Greater Spokane Incorporated is a champion for fair business practices and economic growth. We believe that all workers deserve to be treated fairly and to have the opportunity to pursue a successful career while ensuring the safety and health of themselves and their family. While GSI supports fair leave policies for employees, we oppose a one-size-fits-all approach that could negatively impact companies’ ability to do business, and that is why GSI’s Board of Trustees voted to oppose the Earned Safe and Sick Leave (ESSL) ordinance that City Council passed on Monday, January 11, with a vote of 6-1.
The ESSL ordinance is made up of components that could impact any business, including non-profits and healthcare establishments, which employ people on a full- or part-time basis who perform any of their employment in Spokane. This policy excludes independent contractors, sole proprietors, and employees who work in the domestic and construction industries. This ordinance will require all employers to comply and provide one hour per 30 hours worked for employees that are physically completing at least 240 hours of work inside the City. Employers with more than 10 employees will allow employees to use up to 40 hours per year while employers with fewer than 10 employees are required to offer up to 24 hours per year. Time accrued can be used for family and bereavement leave or to seek protection in domestic violence cases. While GSI supports employees having this benefit, we do not support a local government entity enforcing this policy. We are concerned about how the new law will be implemented and enforced, new reporting requirements and other unknown impacts that could disproportionately hurt small businesses.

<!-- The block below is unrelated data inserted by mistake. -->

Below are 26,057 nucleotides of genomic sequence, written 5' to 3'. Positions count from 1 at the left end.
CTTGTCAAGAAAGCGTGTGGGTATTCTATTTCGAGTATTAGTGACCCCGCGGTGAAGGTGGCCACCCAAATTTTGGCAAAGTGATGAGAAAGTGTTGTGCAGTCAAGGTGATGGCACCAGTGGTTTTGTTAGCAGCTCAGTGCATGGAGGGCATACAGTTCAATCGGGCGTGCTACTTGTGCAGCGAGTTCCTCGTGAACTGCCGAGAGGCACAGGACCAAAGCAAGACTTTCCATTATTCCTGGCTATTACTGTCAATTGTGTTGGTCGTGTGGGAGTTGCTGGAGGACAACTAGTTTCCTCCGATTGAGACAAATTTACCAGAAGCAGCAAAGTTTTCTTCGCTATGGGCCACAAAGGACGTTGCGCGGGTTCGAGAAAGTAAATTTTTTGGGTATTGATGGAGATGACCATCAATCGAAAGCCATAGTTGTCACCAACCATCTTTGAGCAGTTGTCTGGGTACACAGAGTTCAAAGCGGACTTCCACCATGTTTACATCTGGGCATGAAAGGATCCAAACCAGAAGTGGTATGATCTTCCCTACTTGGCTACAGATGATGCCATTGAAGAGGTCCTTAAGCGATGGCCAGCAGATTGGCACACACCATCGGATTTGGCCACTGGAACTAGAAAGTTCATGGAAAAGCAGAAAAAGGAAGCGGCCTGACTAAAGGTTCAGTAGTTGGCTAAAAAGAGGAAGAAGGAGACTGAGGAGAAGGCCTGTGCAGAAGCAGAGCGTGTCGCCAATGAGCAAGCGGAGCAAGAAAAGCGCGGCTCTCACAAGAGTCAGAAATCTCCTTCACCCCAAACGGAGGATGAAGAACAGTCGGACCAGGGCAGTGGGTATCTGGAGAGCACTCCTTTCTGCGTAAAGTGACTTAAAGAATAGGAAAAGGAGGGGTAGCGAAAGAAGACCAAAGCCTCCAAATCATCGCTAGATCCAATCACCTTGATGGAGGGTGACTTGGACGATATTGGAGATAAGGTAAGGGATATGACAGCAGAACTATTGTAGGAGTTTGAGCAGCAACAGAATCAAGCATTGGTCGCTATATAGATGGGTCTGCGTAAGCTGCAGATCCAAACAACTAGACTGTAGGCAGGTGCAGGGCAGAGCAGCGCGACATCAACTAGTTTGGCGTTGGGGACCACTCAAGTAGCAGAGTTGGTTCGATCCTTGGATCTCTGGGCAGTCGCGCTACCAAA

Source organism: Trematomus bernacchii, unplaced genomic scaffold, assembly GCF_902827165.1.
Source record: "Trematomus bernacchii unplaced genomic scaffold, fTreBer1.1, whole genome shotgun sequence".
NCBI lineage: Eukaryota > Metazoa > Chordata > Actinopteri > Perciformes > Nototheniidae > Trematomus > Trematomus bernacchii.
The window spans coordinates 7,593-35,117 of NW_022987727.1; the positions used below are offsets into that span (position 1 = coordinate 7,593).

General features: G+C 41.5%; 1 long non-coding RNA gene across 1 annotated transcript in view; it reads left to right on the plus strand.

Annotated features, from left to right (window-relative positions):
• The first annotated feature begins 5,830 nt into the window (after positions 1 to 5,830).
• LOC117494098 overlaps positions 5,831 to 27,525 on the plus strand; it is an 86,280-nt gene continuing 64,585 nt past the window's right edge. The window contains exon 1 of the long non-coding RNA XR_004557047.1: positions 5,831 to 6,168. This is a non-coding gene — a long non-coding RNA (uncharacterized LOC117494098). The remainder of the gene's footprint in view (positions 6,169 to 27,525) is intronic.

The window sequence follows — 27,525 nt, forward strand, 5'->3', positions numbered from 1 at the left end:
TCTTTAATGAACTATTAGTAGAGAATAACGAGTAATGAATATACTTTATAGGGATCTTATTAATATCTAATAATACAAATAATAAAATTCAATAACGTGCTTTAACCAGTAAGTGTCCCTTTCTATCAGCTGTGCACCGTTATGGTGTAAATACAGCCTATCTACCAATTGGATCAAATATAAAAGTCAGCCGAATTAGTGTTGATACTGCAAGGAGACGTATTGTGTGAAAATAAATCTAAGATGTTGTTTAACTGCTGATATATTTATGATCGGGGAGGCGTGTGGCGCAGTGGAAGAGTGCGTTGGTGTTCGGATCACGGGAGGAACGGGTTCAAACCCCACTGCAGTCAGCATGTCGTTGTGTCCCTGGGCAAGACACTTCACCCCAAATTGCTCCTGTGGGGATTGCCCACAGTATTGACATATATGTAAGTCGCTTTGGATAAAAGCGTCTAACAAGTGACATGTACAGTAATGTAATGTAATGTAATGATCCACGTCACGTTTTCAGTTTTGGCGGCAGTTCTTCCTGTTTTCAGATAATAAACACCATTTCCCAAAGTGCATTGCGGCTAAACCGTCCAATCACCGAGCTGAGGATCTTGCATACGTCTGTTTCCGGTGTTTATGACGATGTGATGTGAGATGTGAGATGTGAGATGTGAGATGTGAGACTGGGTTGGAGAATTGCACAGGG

The City Clerk office has five days from the date the ordinance was adopted to present it to the Mayor. Once it’s presented to the Mayor he will have 10 days to sign or veto this ordinance. If the Mayor signs this ordinance it will become law in 30 days. If the Mayor decides to veto the ordinance it will be sent back to the Council for review. The Council can override the veto with five votes and if that happens the ordinance will become law after 30 days. Council has until this fall to come up with administrative enforcement policies, and the ordinance would go into effect on January 17, 2017.
If you’d like more information about this proposed ordinance, contact our Public Policy Director, Erik Poulsen, or Public Policy Coordinator Sarah Dice.